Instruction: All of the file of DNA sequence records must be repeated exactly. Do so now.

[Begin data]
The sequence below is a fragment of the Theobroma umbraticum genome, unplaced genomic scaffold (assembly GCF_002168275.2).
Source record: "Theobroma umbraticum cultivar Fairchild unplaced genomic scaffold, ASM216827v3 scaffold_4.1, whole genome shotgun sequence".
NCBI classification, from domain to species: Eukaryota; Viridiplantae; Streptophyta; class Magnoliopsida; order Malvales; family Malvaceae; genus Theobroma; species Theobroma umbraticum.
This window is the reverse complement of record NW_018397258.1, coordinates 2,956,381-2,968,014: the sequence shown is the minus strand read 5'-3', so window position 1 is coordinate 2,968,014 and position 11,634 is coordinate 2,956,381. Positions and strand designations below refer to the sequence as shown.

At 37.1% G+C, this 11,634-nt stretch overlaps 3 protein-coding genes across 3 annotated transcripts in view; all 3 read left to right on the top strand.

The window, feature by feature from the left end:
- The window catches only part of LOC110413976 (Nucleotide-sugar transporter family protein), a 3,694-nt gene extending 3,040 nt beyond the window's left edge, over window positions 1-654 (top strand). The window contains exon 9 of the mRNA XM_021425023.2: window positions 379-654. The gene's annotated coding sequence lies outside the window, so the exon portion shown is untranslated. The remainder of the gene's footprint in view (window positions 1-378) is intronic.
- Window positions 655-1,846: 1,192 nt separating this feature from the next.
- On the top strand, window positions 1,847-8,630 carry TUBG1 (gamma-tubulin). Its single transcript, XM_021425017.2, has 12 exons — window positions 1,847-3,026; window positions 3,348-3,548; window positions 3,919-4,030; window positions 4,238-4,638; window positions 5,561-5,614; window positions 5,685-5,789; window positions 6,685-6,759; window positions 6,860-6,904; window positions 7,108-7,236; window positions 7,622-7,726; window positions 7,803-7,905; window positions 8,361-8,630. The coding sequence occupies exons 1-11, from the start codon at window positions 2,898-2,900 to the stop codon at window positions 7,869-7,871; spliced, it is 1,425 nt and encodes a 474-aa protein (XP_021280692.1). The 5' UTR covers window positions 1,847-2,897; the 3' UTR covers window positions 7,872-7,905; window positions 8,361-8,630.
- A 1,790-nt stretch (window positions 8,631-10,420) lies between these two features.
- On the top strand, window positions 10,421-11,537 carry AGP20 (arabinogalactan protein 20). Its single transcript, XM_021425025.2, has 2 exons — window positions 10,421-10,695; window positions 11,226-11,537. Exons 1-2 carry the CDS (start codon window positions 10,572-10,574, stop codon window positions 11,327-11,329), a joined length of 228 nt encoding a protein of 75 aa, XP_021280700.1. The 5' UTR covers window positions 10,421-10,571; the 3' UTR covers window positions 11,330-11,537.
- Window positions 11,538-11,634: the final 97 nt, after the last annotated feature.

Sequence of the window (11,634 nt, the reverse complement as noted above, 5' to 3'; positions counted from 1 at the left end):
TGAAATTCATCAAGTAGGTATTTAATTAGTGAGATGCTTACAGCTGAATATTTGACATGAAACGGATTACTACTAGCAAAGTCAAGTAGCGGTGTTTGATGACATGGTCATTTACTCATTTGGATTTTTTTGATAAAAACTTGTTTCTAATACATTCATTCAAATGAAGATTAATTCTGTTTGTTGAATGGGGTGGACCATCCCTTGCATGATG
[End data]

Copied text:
The sequence below is a fragment of the Theobroma umbraticum genome, unplaced genomic scaffold (assembly GCF_002168275.2).
Source record: "Theobroma umbraticum cultivar Fairchild unplaced genomic scaffold, ASM216827v3 scaffold_4.1, whole genome shotgun sequence".
NCBI classification, from domain to species: Eukaryota; Viridiplantae; Streptophyta; class Magnoliopsida; order Malvales; family Malvaceae; genus Theobroma; species Theobroma umbraticum.
This window is the reverse complement of record NW_018397258.1, coordinates 2,956,381-2,968,014: the sequence shown is the minus strand read 5'-3', so window position 1 is coordinate 2,968,014 and position 11,634 is coordinate 2,956,381. Positions and strand designations below refer to the sequence as shown.

At 37.1% G+C, this 11,634-nt stretch overlaps 3 protein-coding genes across 3 annotated transcripts in view; all 3 read left to right on the top strand.

The window, feature by feature from the left end:
- The window catches only part of LOC110413976 (Nucleotide-sugar transporter family protein), a 3,694-nt gene extending 3,040 nt beyond the window's left edge, over window positions 1-654 (top strand). The window contains exon 9 of the mRNA XM_021425023.2: window positions 379-654. The gene's annotated coding sequence lies outside the window, so the exon portion shown is untranslated. The remainder of the gene's footprint in view (window positions 1-378) is intronic.
- Window positions 655-1,846: 1,192 nt separating this feature from the next.
- On the top strand, window positions 1,847-8,630 carry TUBG1 (gamma-tubulin). Its single transcript, XM_021425017.2, has 12 exons — window positions 1,847-3,026; window positions 3,348-3,548; window positions 3,919-4,030; window positions 4,238-4,638; window positions 5,561-5,614; window positions 5,685-5,789; window positions 6,685-6,759; window positions 6,860-6,904; window positions 7,108-7,236; window positions 7,622-7,726; window positions 7,803-7,905; window positions 8,361-8,630. The coding sequence occupies exons 1-11, from the start codon at window positions 2,898-2,900 to the stop codon at window positions 7,869-7,871; spliced, it is 1,425 nt and encodes a 474-aa protein (XP_021280692.1). The 5' UTR covers window positions 1,847-2,897; the 3' UTR covers window positions 7,872-7,905; window positions 8,361-8,630.
- A 1,790-nt stretch (window positions 8,631-10,420) lies between these two features.
- On the top strand, window positions 10,421-11,537 carry AGP20 (arabinogalactan protein 20). Its single transcript, XM_021425025.2, has 2 exons — window positions 10,421-10,695; window positions 11,226-11,537. Exons 1-2 carry the CDS (start codon window positions 10,572-10,574, stop codon window positions 11,327-11,329), a joined length of 228 nt encoding a protein of 75 aa, XP_021280700.1. The 5' UTR covers window positions 10,421-10,571; the 3' UTR covers window positions 11,330-11,537.
- Window positions 11,538-11,634: the final 97 nt, after the last annotated feature.

Sequence of the window (11,634 nt, the reverse complement as noted above, 5' to 3'; positions counted from 1 at the left end):
TGAAATTCATCAAGTAGGTATTTAATTAGTGAGATGCTTACAGCTGAATATTTGACATGAAACGGATTACTACTAGCAAAGTCAAGTAGCGGTGTTTGATGACATGGTCATTTACTCATTTGGATTTTTTTGATAAAAACTTGTTTCTAATACATTCATTCAAATGAAGATTAATTCTGTTTGTTGAATGGGGTGGACCATCCCTTGCATGATG